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View Diary: The Myth of the "Consensual" Marketplace (124 comments)

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  •  which is the public sector's job (4+ / 0-)
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    Troubadour, Kevskos, Chi, mike101

    Absent an effectively unlimited external source of "free energy" (the Sun, the printing press, debt-fueled growth), all thermodynamic systems are unsustainable: they'll eventually exhaust a fixed amount of energy.

    The economy needs a strong redistributive mechanism to send the money back down to the base of the food chain to keep the whole thing going.  Tax profits, tax "excessive" income, tax unproductive investments (i.e. making money from money), and then spend that money in ways that will keep the supply-demand cycle running strong: enabling consumption, but also investments in productive capacity that actually do grow the proverbial pie.

    All of which is quite beside the point I was trying to make in my original comment, which is that maybe people want more out of life than to work and buy things.  It's the difference between an animal existence of physical survival versus a human existence dedicated to some higher goal (even if it's only pleasure), with survival as a mere byproduct.  You can argue that we achieve this collectively by organizing ourselves into nations and corporations, but I think that only the rich are able to achieve it individually, while the rest of us are really only able to do our jobs.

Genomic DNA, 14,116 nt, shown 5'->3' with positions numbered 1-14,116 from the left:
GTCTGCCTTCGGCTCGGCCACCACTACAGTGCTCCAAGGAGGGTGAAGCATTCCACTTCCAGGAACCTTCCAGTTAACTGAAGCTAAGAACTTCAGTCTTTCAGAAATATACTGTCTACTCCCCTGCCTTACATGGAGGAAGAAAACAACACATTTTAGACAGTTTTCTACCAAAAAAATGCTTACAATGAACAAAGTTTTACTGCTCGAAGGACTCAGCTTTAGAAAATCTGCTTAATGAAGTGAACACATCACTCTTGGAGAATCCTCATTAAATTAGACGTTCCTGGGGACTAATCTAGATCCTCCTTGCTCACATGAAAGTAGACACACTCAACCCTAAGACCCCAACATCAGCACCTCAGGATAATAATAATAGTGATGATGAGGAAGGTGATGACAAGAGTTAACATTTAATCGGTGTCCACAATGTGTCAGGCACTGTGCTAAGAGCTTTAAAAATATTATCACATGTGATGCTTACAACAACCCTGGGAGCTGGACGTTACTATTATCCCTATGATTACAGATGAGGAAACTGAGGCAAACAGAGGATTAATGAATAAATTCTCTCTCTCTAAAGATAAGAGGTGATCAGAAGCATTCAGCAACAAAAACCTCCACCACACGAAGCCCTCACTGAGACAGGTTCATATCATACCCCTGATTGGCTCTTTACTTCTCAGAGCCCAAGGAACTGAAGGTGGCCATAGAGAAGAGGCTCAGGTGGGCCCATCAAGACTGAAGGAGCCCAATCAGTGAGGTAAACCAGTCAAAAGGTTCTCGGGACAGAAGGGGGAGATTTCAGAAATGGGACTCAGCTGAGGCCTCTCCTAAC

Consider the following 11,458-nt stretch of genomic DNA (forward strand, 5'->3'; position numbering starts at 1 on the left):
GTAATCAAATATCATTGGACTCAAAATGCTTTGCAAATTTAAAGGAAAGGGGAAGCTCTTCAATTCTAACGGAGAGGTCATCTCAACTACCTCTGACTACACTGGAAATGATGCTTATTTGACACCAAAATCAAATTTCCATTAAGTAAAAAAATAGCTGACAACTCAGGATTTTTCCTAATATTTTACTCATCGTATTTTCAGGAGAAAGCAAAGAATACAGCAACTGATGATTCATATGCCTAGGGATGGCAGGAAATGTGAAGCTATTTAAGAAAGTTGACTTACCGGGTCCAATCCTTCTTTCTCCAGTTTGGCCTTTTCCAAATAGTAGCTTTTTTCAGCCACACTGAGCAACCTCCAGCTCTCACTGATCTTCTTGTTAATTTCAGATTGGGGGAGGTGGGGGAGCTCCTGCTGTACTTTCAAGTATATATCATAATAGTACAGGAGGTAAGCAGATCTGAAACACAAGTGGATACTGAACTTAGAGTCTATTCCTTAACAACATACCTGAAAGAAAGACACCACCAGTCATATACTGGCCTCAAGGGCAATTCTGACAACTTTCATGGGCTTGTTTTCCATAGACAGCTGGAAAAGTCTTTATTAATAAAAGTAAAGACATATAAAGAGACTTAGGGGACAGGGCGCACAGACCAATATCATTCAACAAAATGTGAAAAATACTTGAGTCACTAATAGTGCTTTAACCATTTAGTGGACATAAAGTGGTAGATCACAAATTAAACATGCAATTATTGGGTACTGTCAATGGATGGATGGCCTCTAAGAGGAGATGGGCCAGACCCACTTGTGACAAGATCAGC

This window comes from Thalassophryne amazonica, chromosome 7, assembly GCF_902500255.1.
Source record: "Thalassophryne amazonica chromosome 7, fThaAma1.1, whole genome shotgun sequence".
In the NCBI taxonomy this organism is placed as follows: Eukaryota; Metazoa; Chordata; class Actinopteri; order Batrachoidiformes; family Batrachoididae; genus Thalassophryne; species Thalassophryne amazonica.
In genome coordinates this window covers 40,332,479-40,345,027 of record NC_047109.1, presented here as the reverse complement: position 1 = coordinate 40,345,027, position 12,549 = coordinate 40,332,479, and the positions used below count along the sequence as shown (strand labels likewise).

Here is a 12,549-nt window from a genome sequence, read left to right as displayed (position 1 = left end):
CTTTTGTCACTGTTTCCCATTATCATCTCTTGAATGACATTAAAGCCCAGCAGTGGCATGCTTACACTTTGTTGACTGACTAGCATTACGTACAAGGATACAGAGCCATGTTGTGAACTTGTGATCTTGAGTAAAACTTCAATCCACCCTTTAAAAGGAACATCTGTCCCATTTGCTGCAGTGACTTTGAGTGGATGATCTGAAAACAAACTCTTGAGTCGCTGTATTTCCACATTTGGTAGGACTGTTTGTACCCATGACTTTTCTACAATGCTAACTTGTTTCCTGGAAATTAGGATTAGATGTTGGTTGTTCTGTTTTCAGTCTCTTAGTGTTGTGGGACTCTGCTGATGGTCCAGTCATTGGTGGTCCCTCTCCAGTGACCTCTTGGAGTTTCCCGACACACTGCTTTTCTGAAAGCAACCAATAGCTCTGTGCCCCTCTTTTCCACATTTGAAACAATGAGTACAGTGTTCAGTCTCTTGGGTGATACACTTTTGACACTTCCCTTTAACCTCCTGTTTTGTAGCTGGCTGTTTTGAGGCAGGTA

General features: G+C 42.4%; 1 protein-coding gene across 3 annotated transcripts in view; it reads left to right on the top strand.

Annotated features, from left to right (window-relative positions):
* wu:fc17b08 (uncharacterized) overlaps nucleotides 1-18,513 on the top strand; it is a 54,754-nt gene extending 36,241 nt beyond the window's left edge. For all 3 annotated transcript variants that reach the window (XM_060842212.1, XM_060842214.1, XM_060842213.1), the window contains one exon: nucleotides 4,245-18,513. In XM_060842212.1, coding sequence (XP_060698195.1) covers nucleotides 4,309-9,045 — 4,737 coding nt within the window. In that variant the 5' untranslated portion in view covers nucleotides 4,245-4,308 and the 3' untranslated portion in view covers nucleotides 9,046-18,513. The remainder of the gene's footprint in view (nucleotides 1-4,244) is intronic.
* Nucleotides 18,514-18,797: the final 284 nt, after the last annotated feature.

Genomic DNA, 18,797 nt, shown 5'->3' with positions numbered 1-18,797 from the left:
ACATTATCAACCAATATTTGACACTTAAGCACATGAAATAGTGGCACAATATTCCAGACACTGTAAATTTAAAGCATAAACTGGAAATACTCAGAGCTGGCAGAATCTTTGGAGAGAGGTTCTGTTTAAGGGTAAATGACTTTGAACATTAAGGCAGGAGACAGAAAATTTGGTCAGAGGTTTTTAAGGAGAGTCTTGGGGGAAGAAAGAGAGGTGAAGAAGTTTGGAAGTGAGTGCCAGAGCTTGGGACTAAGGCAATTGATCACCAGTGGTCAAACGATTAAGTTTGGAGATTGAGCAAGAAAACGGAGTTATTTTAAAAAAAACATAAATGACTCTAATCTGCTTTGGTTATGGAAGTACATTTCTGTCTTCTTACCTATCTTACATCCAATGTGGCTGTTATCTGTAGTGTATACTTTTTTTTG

•  Yes, the public sector needs to perform (3+ / 0-)
      Recommended by:
      Kevskos, mike101, Visceral

      this redistributive function through progressive taxation and provision of services like education and healthcare.  However, as we've seen, it's just not practical for the government to keep up with all the infinite ways large and small that business devises to screw people over on a daily basis, so for that we need to reorganize the private sector so that people are better able to defend themselves against economic power.

      What you're talking about doing something more with life, that's kind of outside the realm of what can be addressed by politics - all we can do is try to find the right combination of both public and private mechanisms that give people the most freedom and opportunity to be themselves.  The internet helped a lot toward that goal, but obviously we need to bring the same democratizing influence out into the hard world.  That requires certain practicalities, like bargaining parity, that have nothing to do with whatever people ultimately choose to use their wealth for.  But we can say it would probably lead to more paid time off, or at least make it more of an option for people willing to make it a priority.

      I demand that you prove you're alive.

      by Troubadour on Sun Mar 24, 2013 at 12:41:06 PM PDT

      [ Parent ]

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